Transforming by Austen Hartke

Austen Hartke has an easy, conversational style whether he's inspecting Scripture and its historical and cultural contexts or sharing personal stories. Hartke includes conversations with and the experiences of other trans and nonbinary Christians, which ends up giving the book a truly intersectional lens (and that is vital when discussing about trans issues). Transforming is... Continue Reading →


The Chalk Man by C. J. Tudor

I didn't know what to expect going into C. J. Tudor's The Chalk Man, but the blurb that described it as a combination of Stranger Things and Stand by Me really grabbed my attention. Sign me up! Tudor totally captured the feel of the 80s in this book, and accomplished this without needing to constantly... Continue Reading →

The Talented Ribkins by Ladee Hubbard

The Talented Ribkins is a great multigenerational road trip adventure that gently tackles themes such as race, class, politics, and family. It's literary fiction with a dash of superhero novel added in: Most of the characters have special powers, and the older characters once used those powers for good during the civil rights era. As 72-year-old... Continue Reading →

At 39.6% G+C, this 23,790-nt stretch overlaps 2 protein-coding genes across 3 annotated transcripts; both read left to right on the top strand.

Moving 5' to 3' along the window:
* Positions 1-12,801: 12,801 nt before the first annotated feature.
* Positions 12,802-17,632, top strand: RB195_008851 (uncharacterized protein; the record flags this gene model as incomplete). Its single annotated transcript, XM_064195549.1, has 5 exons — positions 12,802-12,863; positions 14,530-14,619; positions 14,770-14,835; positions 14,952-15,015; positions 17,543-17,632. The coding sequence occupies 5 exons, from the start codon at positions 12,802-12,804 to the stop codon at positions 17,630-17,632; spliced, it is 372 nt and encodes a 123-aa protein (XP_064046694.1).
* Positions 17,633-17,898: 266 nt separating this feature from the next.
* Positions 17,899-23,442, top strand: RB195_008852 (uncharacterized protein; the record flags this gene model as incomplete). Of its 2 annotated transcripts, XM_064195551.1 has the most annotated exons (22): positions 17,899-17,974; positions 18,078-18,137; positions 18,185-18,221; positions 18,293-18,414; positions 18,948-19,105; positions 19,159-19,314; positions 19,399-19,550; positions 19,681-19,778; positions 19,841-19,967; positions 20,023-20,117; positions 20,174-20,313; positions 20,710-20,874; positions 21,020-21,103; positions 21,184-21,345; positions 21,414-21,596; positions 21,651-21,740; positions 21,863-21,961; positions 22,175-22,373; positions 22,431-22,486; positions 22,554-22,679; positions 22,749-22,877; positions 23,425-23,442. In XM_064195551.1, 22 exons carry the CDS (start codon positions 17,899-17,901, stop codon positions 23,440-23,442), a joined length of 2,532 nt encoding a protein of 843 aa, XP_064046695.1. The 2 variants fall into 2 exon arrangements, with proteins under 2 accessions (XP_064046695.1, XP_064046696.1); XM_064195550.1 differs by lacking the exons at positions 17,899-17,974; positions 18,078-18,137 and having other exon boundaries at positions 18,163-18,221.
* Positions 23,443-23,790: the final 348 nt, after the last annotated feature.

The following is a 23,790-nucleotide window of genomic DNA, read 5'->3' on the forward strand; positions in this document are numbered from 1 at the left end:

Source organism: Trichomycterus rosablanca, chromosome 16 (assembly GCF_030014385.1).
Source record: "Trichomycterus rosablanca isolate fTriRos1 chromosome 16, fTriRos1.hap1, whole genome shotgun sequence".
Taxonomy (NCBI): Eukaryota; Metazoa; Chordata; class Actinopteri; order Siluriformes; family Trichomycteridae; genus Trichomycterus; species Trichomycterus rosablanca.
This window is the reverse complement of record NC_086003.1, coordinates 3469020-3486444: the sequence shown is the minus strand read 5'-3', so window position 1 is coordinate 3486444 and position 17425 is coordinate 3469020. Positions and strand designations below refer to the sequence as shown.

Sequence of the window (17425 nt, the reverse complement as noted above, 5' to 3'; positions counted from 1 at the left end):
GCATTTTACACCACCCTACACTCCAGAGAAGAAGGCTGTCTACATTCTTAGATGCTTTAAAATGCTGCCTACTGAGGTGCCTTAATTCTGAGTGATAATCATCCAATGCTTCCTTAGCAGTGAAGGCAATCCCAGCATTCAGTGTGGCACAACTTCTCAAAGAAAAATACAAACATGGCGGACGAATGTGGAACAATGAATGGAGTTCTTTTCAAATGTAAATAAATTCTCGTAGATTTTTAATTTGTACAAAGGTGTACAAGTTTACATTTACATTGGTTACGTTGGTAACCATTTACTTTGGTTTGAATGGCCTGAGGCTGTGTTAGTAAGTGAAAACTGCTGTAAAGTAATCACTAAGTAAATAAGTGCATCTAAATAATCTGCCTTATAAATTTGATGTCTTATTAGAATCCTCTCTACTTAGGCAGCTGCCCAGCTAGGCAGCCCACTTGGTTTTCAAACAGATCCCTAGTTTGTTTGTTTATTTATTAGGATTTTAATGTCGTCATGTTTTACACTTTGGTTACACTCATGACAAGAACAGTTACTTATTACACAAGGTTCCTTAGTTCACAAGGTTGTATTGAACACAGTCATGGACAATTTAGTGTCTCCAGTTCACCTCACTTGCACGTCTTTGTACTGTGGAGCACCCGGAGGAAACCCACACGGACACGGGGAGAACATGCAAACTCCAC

Margins and Murmurations by Otter Lieffe

Ahhh that moment when a self-published title blows you away! Otter Lieffe's novel Margins and Murmurations was fantastic. It offers diverse queer characters, dystopia, a bit of time travel, and resistance. This novel was super disconcerting because as Lieffe builds this dystopian world for the reader, you realize it has way too many real parallels to... Continue Reading →

Strange Contagion by Lee Daniel Kravetz

Journalist Lee Daniel Kravetz had recently moved to Palo Alto, California when a cluster of teen suicides, all carried out in the same manner, occurred. Like everyone else in the community, he wondered why it was happening. Strange Contagion is the result of his attempt to make sense of these tragedies and the social viruses... Continue Reading →

Lily and Dunkin by Donna Gephart

Unpopular opinion time: I really didn't like Lily and Dunkin. I gave this book a try (even though it's a transition story written by a cis author) because I'd heard good things about it. I wish I'd set it aside as soon as I started feeling uncomfortable. Warning: Minor spoilers ahead. Lily's transition—her existence, really—centers cis... Continue Reading →

Review in Quotes: Radical Reads from PM Press

Independent publisher PM Press specializes in "radical and stimulating fiction and nonfiction books" with a leftist (not liberal) bent. I recently enjoyed reading the following two anthologies and went through a ton of post-it flags as I read. Both collections contain essays focusing on families and parenting. I thought I'd share some of my favorite quotes from... Continue Reading →

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